| ||37||White||64.1||±4.0||60 to 70||56.6||±5.6||1.58||±0.06||22.6||±2.0||34.6†|| || |
|Visser et al. 1999 ( 49) ||30||*||73.6||±2.3|| ||67.9||±12.6||1.59||±0.06||26.9||±5.2||38.9||±6.7||4-Component Model|
|Williams et al. 1995 ( 50) ||23||White||65.0||±9.4|| ||64.4||±8.1||1.61||±0.06||24.9||±3.6||40.1||±5.8||UWW|
|Xie et al. 1999 ( 51) ||124||*||56.4||±2.9||51 to 63||66.0||±11.5||1.64||±0.06||24.5||±4.1||30.4|| ||DXA|
|Zamboni et al. 1999 ( 52) ||144||*||72.0||±2.2||68 to 75||64.7||±11.4||1.57||±0.06||26.4||±4.5||41.1||±6.1||DXA|
Figure 2. Mean percentage of total body fat (%Fat) and body mass index (BMI) values from other studies that used a similar sample (see Table 2). Solid line represents regression line of %Fat on BMI using all other studies as data points. Dashed lines and mixed dotted and dashed lines represent the regression line and 1 SE of estimate, respectively, as derived in this study.
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A comparison of the BMI cut-off point for classifying obesity as suggested by the NIH and that proposed by this study is presented in Table 3. ROC analysis was used to examine the ability of BMI to discriminate obesity from non-obesity using ≥38%Fat as the criterion value for obesity. The ROC curve depicted in Figure 3 shows the cut-off point for BMI that maximized the sum of the sensitivity and specificity for detecting obesity defined as 38%Fat was 24.9 kg/m2. The true-positive (sensitivity) and false-positive (1 − specificity) rates corresponding to the cut-off value were 84.4% and 14.6%, respectively, which means BMI will classify a subject as obese 84.4% of the time when the subject is truly obese but will misclassify them as obese 14.6% of the time. The AUC estimate was 0.914, meaning that a randomly selected obese subject will have a greater BMI than a randomly selected non-obese subject 91% of the time. The 95% confidence interval was 0.877 to 0.942. The lower limit of 0.877 is high, suggesting good diagnostic performance by BMI. Using the NIH cutoff for obesity of 30 kg/m2, the sensitivity was 25.6 and the specificity was 99.3.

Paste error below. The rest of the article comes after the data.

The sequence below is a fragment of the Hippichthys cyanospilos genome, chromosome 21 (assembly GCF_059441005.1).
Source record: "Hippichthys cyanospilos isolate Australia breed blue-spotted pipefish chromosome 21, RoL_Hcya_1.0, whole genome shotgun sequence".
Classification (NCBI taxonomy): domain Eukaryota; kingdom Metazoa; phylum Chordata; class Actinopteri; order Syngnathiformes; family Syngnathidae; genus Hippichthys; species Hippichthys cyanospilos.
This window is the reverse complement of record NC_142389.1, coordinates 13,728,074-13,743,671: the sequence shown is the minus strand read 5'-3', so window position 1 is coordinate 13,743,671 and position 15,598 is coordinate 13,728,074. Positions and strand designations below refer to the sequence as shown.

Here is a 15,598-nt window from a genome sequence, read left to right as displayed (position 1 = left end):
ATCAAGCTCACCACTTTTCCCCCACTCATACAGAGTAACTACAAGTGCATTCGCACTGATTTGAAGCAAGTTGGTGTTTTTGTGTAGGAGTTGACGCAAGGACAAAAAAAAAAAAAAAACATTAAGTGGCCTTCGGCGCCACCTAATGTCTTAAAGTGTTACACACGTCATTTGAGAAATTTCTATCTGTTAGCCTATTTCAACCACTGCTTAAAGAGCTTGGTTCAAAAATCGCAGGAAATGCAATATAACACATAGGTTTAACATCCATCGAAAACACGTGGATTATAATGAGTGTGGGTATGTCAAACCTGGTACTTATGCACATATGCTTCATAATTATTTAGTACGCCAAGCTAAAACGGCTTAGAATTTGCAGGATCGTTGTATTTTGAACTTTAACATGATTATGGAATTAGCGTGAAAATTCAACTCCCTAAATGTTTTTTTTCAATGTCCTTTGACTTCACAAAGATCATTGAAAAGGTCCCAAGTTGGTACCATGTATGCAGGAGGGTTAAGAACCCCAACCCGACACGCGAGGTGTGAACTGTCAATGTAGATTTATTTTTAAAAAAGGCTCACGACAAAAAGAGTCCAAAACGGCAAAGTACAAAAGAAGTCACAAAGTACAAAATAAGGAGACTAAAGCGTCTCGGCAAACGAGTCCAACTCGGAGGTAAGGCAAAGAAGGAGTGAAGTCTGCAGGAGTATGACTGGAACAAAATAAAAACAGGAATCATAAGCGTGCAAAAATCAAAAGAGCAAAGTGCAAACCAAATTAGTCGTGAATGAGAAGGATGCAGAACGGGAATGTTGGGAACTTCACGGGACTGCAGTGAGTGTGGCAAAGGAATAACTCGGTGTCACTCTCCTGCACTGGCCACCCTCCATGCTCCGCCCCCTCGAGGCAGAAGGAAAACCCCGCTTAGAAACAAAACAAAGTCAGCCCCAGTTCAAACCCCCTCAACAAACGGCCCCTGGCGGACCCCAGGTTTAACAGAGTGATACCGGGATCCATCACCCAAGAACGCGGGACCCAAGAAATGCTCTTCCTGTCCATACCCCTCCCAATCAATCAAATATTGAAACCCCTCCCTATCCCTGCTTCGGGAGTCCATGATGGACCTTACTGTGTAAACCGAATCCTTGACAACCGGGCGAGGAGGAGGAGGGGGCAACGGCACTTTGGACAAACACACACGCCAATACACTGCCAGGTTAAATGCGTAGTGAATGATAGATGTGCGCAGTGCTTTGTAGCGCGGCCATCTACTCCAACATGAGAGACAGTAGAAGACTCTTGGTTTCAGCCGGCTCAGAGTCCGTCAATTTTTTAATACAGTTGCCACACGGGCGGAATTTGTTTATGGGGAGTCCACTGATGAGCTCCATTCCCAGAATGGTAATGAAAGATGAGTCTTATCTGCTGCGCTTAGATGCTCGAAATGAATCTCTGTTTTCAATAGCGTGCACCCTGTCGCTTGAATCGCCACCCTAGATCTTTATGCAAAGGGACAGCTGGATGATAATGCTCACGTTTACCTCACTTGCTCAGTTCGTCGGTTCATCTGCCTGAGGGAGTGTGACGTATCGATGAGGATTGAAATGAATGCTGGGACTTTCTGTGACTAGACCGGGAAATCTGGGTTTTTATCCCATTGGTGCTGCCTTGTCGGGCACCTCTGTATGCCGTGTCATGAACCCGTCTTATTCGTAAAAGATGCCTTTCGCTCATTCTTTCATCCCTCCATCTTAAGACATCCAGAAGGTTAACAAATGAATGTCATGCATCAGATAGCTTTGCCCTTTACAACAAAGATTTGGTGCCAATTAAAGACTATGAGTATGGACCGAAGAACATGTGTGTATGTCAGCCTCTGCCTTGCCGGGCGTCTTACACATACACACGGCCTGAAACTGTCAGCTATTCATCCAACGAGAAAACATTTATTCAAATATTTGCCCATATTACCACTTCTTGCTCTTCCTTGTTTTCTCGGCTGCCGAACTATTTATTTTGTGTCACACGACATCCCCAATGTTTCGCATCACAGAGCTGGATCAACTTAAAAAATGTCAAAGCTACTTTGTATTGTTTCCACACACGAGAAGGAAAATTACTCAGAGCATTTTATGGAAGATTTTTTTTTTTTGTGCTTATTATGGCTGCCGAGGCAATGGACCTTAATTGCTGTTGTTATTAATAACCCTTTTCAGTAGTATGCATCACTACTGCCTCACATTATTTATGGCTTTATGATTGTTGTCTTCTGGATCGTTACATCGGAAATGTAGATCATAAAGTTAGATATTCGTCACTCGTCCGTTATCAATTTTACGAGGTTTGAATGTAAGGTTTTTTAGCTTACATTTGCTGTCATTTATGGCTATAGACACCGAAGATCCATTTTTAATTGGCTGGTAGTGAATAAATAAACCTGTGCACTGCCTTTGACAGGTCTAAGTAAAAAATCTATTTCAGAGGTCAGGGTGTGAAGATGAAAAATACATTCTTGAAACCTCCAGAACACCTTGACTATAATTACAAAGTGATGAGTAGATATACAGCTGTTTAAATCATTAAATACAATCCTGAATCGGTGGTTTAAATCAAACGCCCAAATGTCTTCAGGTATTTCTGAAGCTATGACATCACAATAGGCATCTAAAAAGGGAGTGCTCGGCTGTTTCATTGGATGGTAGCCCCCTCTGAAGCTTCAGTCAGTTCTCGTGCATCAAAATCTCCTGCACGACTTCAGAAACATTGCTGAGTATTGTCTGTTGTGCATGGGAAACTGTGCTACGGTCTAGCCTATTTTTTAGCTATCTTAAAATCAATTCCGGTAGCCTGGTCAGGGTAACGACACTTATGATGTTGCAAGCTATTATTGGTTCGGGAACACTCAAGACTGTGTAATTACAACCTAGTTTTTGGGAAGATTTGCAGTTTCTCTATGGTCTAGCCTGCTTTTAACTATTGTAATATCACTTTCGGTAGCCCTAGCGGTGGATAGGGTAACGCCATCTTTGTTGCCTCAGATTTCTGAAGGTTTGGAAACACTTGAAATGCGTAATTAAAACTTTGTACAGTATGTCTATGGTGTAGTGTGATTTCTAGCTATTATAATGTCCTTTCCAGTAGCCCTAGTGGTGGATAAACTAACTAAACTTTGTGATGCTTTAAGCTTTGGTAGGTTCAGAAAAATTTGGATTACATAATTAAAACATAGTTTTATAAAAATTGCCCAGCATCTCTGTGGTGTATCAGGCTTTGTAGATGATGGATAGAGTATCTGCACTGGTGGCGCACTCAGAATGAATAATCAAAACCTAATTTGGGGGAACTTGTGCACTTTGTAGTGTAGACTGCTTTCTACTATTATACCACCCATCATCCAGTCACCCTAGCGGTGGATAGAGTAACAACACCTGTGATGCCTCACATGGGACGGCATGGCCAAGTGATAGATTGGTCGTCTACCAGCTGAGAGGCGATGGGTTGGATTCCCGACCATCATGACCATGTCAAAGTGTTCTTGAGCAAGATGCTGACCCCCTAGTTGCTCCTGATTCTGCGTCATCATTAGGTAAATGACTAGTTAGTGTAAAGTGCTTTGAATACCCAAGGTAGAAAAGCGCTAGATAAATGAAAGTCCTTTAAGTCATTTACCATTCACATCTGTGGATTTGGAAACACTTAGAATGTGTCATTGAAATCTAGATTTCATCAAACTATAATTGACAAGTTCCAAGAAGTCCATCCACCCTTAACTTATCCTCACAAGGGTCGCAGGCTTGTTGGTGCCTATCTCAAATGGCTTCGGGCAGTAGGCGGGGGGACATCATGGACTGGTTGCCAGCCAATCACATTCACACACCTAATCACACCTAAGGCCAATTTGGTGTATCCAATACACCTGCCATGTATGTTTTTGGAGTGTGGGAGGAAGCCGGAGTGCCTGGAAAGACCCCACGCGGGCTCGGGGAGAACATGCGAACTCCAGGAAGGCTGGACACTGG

Table 3. Performance comparison of BMI-based cutoffs for diagnosing obesity using 35%, 38%, and 40% body fat, NIH (1) vs. present study
| ||35% Body fat||38% Body fat||40% Body fat|
| ||NIH||Present study||NIH||Present study||NIH||Present study|
|Proposed BMI cut-off point (kg/m2)||30.0||24.0||30.0||24.9||30.0||25.3|
|True-positive rate (%)†||20.4||87.2||25.6||84.4||28.8||87.6|
|False-positive rate (%)‡||0.0||14.3||0.7||14.6||1.2||14.6|
|(σ Sensitivity and specificity)|| || || || || || |
Figure 3. Receiver operating characteristic (ROC) curve of body mass index (BMI) vs. DXA obesity (≥38%Fat), where 24.9 is the cut-off that corresponds to the best tradeoff between sensitivity and 100 − specificity (e.g., the most accurate cut-off point for discrimination between obese and non-obese postmenopausal women).
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BMI-based classification of overweight and obesity has been widely accepted by the research community but has not yet been broadly adopted by primary care practitioners (18). The weak relation of BMI to important health outcomes in a varied range of populations and the inability of BMI to accurately assess body composition for the individual are important limitations of the index that may explain the dissatisfaction among some clinicians. In fact, the use of BMI to determine obesity or as a surrogate for body composition has been shown to have several limitations (14,15,16,17,20,53). These studies demonstrate that adjusting a subject's body weight for height will not necessarily yield consistent levels of body fatness. Therefore, two individuals with identical BMI values may have considerably different %Fat levels, particularly if they vary in ethnicity, age, or sex. Although data on the effect of ethnicity have been mixed, Deurenberg et al. concluded in a meta-analysis that the relationship between %Fat and BMI does vary among ethnic groups (14). However, this study did not include Hispanics, and no studies to date have found that the relationship between %Fat and BMI in Hispanics is different from whites. It has also been shown that variations in age and sex have a significant impact on the relationship between BMI and adiposity (9,15). When comparing young and old subjects and men and women, older subjects and women will have a higher %Fat (for a given weight and height) despite similar BMIs (15). Consequently, it is likely that there are populations in which the BMI classifications proposed by NIH will be misleading.